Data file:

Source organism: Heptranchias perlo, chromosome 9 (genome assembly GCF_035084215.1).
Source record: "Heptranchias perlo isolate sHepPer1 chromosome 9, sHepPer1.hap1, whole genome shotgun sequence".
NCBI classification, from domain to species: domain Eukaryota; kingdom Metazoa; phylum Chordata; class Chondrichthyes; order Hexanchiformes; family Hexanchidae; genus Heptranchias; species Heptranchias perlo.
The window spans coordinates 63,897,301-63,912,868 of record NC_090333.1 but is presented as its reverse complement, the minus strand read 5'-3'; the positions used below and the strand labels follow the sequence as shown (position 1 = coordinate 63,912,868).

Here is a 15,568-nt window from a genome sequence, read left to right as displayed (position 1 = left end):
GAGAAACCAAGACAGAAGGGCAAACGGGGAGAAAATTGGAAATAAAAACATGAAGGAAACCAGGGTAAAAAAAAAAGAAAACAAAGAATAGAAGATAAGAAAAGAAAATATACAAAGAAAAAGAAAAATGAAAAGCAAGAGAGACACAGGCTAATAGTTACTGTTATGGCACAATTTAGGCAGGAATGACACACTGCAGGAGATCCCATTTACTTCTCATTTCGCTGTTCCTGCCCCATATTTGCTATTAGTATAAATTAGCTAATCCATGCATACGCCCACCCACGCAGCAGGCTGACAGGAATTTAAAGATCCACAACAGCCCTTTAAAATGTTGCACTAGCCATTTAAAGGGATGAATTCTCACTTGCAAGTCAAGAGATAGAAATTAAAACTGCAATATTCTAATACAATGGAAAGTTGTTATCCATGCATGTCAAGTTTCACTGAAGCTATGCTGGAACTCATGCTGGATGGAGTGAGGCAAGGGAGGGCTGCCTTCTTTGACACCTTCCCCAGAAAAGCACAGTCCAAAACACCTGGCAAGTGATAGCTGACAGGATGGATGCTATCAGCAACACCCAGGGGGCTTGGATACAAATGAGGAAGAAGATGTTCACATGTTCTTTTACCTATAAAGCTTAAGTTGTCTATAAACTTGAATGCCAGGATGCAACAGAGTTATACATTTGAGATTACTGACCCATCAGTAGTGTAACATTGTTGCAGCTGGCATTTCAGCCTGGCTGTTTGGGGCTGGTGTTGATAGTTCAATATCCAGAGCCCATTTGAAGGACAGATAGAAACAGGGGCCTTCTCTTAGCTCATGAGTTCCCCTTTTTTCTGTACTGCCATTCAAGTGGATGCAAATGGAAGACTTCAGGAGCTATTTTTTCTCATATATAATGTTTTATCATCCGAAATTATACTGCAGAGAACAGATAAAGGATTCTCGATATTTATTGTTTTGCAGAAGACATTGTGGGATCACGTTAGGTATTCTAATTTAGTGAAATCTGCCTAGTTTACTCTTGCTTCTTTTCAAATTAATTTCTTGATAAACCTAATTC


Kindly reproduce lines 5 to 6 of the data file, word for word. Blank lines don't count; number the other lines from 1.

Here is a 15,568-nt window from a genome sequence, read left to right as displayed (position 1 = left end):
GAGAAACCAAGACAGAAGGGCAAACGGGGAGAAAATTGGAAATAAAAACATGAAGGAAACCAGGGTAAAAAAAAAAGAAAACAAAGAATAGAAGATAAGAAAAGAAAATATACAAAGAAAAAGAAAAATGAAAAGCAAGAGAGACACAGGCTAATAGTTACTGTTATGGCACAATTTAGGCAGGAATGACACACTGCAGGAGATCCCATTTACTTCTCATTTCGCTGTTCCTGCCCCATATTTGCTATTAGTATAAATTAGCTAATCCATGCATACGCCCACCCACGCAGCAGGCTGACAGGAATTTAAAGATCCACAACAGCCCTTTAAAATGTTGCACTAGCCATTTAAAGGGATGAATTCTCACTTGCAAGTCAAGAGATAGAAATTAAAACTGCAATATTCTAATACAATGGAAAGTTGTTATCCATGCATGTCAAGTTTCACTGAAGCTATGCTGGAACTCATGCTGGATGGAGTGAGGCAAGGGAGGGCTGCCTTCTTTGACACCTTCCCCAGAAAAGCACAGTCCAAAACACCTGGCAAGTGATAGCTGACAGGATGGATGCTATCAGCAACACCCAGGGGGCTTGGATACAAATGAGGAAGAAGATGTTCACATGTTCTTTTACCTATAAAGCTTAAGTTGTCTATAAACTTGAATGCCAGGATGCAACAGAGTTATACATTTGAGATTACTGACCCATCAGTAGTGTAACATTGTTGCAGCTGGCATTTCAGCCTGGCTGTTTGGGGCTGGTGTTGATAGTTCAATATCCAGAGCCCATTTGAAGGACAGATAGAAACAGGGGCCTTCTCTTAGCTCATGAGTTCCCCTTTTTTCTGTACTGCCATTCAAGTGGATGCAAATGGAAGACTTCAGGAGCTATTTTTTCTCATATATAATGTTTTATCATCCGAAATTATACTGCAGAGAACAGATAAAGGATTCTCGATATTTATTGTTTTGCAGAAGACATTGTGGGATCACGTTAGGTATTCTAATTTAGTGAAATCTGCCTAGTTTACTCTTGCTTCTTTTCAAATTAATTTCTTGATAAACCTAATTC